10 Ways to buy Organic Food on a Budget

There has been an urban myth circulating for decades that to eat organic you need to be a millionaire. When you’re poking around the supermarket at the processed food to find the lonely organic counterpart, it’s easy to look at the price and go into ‘sticker shock’ at the difference. Is organic food really that expensive? In that store, maybe, but in general – no.

Here are 10 ways to eat good, organic food on a budget.


They say that 25% of the cost of any product is for the design and production of the packaging. Take away the packaging and the product is instantly 25% cheaper. Make it a rule to shop at places like your local farmers markets, that do not use packaging as a rule before you go on your weekly supermarket shop, then you are not tempted by the shiny boxes and plastics on the shelves that have been cleverly designed to make you buy.


Food waste is at astonishing levels. 40% of what is bought is wasted through leftovers, or simply ‘not getting round’ to using it. One way to make your organic budget smaller is to buy only what you need – and no more. Working out a menu before you shop is the best way to make sure you have the right ingredients in and reduce impulse shopping. It also helps to know how many you are catering for as families have such busy schedules these days that can mean out of a family of four, only two may actually eat that particular meal.


Processed foods are more expensive and are everywhere – even in organic foods. If it comes preprocessed it will cost more because of the work involved, whether it’s organic or not. Make pots of treats or staple items to have them on hand when you need them. Use the freezer or can it if you have to, but make sure the food can be stored this way. Next time, instead of reaching for a baker’s fresh muffin, replace it with organic carrot sticks and home-made hummus that are just as tasty but much cheaper.


Organic food is often sold in all its glorious natural-ness, and not selected on good looks alone. Some stores select out the ‘ugly’ veg and sell them in their ‘bargain bin’ as they still consider them too repulsive to market. Take a look at these bins first and see what you can scoop up as a bargain.


Organic bulk foods are still fairly niche items but can be found in specialty stores and it’s worth stocking up when you find them. Choose versatile staple foods like flour, cornmeal, beans and nuts, reap in the financial benefits, then store them at home until they are needed.


Meat production uses a huge amount of resources and even more so these resources are organic. One great way to reduce your organic budget is to cut out meat. If you make your week days vegetarian and replace the meat with the myriad of much cheaper organic, vegetarian alternatives like tofu, lentils and pulses your food budget will plummet – but the taste won’t.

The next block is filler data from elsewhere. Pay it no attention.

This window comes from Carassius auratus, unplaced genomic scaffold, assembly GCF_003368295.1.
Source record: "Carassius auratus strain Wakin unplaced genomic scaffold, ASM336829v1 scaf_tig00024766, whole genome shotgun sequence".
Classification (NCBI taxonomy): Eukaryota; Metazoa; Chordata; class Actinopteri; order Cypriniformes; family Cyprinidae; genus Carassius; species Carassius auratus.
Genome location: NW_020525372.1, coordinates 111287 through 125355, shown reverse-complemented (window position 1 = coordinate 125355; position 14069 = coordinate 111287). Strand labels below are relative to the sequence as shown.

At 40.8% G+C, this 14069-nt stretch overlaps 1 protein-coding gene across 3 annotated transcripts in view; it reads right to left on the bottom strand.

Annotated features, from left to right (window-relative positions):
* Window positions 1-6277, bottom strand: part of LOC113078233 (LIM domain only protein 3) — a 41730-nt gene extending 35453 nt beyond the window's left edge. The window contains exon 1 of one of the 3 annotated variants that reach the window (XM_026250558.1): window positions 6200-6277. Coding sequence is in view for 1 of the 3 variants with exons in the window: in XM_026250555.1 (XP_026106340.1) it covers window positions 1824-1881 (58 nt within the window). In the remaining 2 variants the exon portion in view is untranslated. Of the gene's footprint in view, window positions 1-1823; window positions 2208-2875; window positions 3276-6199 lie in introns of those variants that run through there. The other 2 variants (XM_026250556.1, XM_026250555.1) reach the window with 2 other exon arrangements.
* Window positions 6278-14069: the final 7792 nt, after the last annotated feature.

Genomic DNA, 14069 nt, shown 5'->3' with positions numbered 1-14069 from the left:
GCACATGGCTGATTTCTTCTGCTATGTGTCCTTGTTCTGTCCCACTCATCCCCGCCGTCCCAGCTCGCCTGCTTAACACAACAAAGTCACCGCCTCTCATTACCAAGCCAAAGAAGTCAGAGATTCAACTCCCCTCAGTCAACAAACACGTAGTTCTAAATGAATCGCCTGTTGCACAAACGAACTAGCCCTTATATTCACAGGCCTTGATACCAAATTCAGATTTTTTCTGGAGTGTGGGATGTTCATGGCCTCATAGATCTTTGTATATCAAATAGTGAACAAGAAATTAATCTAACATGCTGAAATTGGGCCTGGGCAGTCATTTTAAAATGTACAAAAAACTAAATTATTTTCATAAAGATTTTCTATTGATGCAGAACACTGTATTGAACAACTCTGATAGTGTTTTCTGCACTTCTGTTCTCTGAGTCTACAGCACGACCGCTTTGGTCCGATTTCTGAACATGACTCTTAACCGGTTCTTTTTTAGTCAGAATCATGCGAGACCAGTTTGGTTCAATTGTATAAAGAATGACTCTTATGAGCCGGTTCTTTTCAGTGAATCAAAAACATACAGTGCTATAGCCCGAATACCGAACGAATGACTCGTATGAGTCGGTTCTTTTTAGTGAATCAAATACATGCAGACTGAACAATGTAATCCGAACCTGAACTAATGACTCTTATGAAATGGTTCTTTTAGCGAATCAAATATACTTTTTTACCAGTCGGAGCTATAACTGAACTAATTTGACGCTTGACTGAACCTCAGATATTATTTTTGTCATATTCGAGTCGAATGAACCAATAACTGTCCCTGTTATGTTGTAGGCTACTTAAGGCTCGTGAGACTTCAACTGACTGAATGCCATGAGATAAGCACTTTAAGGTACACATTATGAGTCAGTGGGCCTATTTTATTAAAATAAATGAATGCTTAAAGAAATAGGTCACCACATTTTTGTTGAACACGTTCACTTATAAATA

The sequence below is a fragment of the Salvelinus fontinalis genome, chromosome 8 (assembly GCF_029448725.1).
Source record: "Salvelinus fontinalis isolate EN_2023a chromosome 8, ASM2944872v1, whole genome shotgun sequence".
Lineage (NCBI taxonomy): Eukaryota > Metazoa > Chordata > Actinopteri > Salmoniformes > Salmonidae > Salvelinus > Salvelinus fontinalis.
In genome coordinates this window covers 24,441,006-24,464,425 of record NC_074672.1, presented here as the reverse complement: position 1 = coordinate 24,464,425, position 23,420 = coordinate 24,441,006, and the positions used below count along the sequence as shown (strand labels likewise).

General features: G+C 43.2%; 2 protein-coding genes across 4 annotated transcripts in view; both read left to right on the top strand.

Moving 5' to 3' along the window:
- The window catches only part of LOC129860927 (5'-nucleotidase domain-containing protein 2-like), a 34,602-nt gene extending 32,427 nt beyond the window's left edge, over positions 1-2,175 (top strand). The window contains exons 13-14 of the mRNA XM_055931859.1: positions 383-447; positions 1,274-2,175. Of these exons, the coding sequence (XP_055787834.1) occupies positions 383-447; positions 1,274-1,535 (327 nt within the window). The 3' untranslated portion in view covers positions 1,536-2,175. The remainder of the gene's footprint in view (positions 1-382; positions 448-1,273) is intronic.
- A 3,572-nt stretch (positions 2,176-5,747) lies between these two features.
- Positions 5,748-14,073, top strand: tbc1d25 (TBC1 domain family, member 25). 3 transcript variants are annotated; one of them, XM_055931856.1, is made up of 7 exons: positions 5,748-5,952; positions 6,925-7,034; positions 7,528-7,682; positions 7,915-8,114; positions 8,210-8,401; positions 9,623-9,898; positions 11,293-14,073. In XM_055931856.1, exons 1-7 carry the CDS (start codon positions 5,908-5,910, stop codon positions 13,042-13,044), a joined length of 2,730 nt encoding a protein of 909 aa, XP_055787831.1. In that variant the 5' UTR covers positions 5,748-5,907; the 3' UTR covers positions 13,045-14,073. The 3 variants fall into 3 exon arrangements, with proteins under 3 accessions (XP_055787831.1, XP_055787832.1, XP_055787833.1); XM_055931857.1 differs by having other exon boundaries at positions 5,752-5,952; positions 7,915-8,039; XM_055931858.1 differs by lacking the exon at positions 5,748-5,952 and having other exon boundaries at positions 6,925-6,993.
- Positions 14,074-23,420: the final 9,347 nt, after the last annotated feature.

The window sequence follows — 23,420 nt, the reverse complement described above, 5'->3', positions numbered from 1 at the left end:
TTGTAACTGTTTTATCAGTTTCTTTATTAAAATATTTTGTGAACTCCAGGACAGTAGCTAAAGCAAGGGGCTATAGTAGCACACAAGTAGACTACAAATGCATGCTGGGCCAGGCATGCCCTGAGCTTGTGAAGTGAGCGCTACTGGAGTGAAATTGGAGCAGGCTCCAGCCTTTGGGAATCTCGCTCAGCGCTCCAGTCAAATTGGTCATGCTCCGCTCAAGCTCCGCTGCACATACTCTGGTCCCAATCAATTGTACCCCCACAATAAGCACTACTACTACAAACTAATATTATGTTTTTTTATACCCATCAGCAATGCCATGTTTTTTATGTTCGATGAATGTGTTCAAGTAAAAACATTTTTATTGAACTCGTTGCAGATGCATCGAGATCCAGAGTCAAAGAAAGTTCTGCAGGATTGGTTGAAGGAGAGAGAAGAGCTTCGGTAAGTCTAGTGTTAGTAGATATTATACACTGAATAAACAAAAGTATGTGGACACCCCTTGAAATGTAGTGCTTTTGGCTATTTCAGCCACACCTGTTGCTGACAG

With organic food becoming more mainstream stores are beginning to bring in their own ranges which are nearly always cheaper to buy, but sometimes they are harder to find! Organic produce can be lined up together in a neat section of a store, spread all round or a combination of both. Check out both areas to see if the things you buy have a generic store brand version and you may be pleasantly surprised.


The raw food movement has many benefits, one of which is that it’s cheaper. Based around raw vegetables and natural food that requires no cooking, there are some amazing, tasty recipes that will quell the taste buds of any raging carnivore, if you take the time to find them – and try them.


The price of fruit and vegetables reflects how much produce is available, so when they come into season the price is much lower. Research what you can do with the fruit and veg in season, looking for creative ways to sneak in the organics to bulk out your eating, but still buy only as much as you can use.


The best way to make your organic produce cheaper is … to grow your own. It may take some time to source non GMO or heirloom seeds, but try your local farmers market; they are a wealth of opportunity and knowledge about anything to do with organic gardening. Growing your own is a huge win/win financially and organically but also gives you the peace of mind knowing where the produce has come from and what has been used to grow it. Even better – if you get a bumper crop you can share it with your neighbours and inspire them!

Buying organic on a budget will always make you think creatively, but is definitely worth taking the time to do. Once you have mastered getting the most ‘bang for your organic buck’, you can branch out into natural ways of preserving it so you can enjoy ‘fresh’, organic food all your long.







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